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    Hardwood Edging—Twice as Fast

    If you ever find yourself having to apply hardwood edging to several shelves—say for a bookcase built using furniture-grade plywood, you could rip each 1/4-in. strip of hardwood edging individually, then glue and clamp each strip to each shelf—again, individually—but there’s a better way.

    You can kill two birds with one stone by ripping hardwood edging to a thickness of 5/8-in., and then glue the strip between two plywood shelf blanks. Once it’s dried, go ahead and scrape away the squeeze-out (better yet, wait about an hour for the glue to gel up, then peel it away with the aid of an old chisel), and rip the workpiece in half. In this manner, you’ll wind up with two shelves—each with 1/4-in. of edging on its front edge.

    Why use a 5/8-in. thick piece of edging instead of a 1/2-in. piece? You’ve got to account for the 1/8-in. kerf from the tablesaw blade.

    Once you’ve ripped your shelves apart at the tablesaw, you can go ahead and use a bearing guided flush trim bit on your router to flush the edging to the plywood. Word to the wise: don’t try flushing the edging with a block plane, you’re liable to nick the plywood’s delicate outer veneer with your plane blade. Don’t ask me how I know that—just trust me!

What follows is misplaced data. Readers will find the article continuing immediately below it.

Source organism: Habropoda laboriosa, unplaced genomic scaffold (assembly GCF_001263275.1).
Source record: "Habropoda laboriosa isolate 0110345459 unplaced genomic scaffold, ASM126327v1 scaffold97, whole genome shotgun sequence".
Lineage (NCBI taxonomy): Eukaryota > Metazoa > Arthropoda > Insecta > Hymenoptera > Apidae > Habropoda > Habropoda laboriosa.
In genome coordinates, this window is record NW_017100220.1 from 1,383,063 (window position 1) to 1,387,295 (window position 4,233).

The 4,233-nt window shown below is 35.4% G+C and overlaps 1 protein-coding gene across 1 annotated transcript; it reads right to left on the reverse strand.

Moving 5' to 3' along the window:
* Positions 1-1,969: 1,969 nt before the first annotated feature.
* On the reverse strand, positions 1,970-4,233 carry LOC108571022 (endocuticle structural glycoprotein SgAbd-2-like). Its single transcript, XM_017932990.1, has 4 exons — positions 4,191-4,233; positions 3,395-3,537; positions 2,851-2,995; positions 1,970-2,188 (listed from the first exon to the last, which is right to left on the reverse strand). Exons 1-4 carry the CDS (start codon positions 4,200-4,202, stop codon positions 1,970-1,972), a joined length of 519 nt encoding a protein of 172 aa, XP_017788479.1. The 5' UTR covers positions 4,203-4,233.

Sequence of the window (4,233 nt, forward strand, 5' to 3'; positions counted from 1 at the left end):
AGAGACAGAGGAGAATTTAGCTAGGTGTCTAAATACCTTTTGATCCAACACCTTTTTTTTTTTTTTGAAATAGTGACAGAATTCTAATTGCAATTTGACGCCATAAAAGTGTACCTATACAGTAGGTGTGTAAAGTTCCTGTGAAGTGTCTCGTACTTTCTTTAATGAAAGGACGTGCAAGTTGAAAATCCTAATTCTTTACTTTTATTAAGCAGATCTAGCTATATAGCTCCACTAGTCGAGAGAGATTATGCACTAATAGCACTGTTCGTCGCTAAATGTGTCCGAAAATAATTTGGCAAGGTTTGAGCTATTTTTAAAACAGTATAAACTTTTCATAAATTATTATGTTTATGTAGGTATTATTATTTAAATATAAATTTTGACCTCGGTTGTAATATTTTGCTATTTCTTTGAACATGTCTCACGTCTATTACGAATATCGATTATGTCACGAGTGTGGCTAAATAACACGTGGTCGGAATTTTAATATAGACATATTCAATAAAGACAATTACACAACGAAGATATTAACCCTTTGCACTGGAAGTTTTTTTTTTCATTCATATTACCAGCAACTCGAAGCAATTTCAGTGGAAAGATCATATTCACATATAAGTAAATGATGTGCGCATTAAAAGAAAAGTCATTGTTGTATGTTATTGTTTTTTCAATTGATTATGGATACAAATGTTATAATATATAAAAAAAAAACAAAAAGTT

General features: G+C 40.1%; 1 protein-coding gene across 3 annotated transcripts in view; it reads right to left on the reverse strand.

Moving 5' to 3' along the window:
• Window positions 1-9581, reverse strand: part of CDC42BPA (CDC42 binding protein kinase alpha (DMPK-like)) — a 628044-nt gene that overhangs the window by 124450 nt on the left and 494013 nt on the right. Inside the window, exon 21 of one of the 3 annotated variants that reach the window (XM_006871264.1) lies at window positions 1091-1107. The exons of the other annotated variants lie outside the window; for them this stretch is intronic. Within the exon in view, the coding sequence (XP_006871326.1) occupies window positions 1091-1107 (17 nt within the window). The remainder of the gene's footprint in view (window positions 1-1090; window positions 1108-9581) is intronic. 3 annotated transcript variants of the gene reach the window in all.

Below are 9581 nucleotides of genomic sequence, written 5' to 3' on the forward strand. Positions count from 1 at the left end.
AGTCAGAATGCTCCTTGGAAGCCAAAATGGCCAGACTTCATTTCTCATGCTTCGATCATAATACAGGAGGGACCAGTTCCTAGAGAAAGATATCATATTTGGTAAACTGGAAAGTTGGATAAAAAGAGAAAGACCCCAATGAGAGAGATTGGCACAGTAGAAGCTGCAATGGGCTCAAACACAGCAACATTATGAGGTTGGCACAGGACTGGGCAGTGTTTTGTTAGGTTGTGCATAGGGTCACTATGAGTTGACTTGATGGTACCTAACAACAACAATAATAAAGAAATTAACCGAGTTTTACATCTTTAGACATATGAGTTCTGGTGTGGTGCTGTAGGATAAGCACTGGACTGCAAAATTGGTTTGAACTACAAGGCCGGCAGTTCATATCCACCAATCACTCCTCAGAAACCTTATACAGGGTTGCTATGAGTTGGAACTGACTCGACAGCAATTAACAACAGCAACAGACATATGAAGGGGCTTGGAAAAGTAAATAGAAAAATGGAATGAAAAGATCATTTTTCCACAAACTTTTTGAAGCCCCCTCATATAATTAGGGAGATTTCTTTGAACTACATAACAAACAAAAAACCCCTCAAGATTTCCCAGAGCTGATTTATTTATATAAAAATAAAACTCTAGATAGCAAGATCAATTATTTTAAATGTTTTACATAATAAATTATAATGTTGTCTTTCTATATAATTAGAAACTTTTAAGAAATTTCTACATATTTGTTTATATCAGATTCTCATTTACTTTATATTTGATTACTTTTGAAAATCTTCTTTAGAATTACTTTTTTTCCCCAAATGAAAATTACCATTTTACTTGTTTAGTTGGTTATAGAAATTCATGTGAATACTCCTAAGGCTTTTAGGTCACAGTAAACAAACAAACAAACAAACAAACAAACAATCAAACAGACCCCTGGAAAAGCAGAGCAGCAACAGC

Rip Your Shelf Blanks
    I began by ripping my shelf blanks to width at the tablesaw
    Rip Your Hardwood Edging
    Next, I ripped my hardwood edging. My goal was to edge each shelf with 1/4-in. of hardwood. I ripped the stock down to 5/8-in. to account for the 1/8-in. kerf of the tablesaw blade. See text above concerning this point.
    Two Birds—One stone
    Glue two shelves together with the 5/8-in. strip in between. I like to apply glue to both the edging and the plywood—as the edges of the plywood tend to suck up a lot of adhesive.
    Dealing with Squeeze-Out
    That consistent line of squeeze-out is actually a good thing. It means I've got a good joint, with glue spread evenly straight on down the line. I'll come back in about an hour to peel away the gelled-up glue.
    Rip Your Shelves Apart
    All that's left is to rip the one large shelf blank in half, yielding two separate shelves--each with 1/4-in. hardwood edge.
    Flush the Edges
    Your hardwood edging should be just slightly proud of the shelving (thicker). You can either use a block plane to flush the edging to the plywood (risky) or a bearing-guided flush trim bit mounted in a router.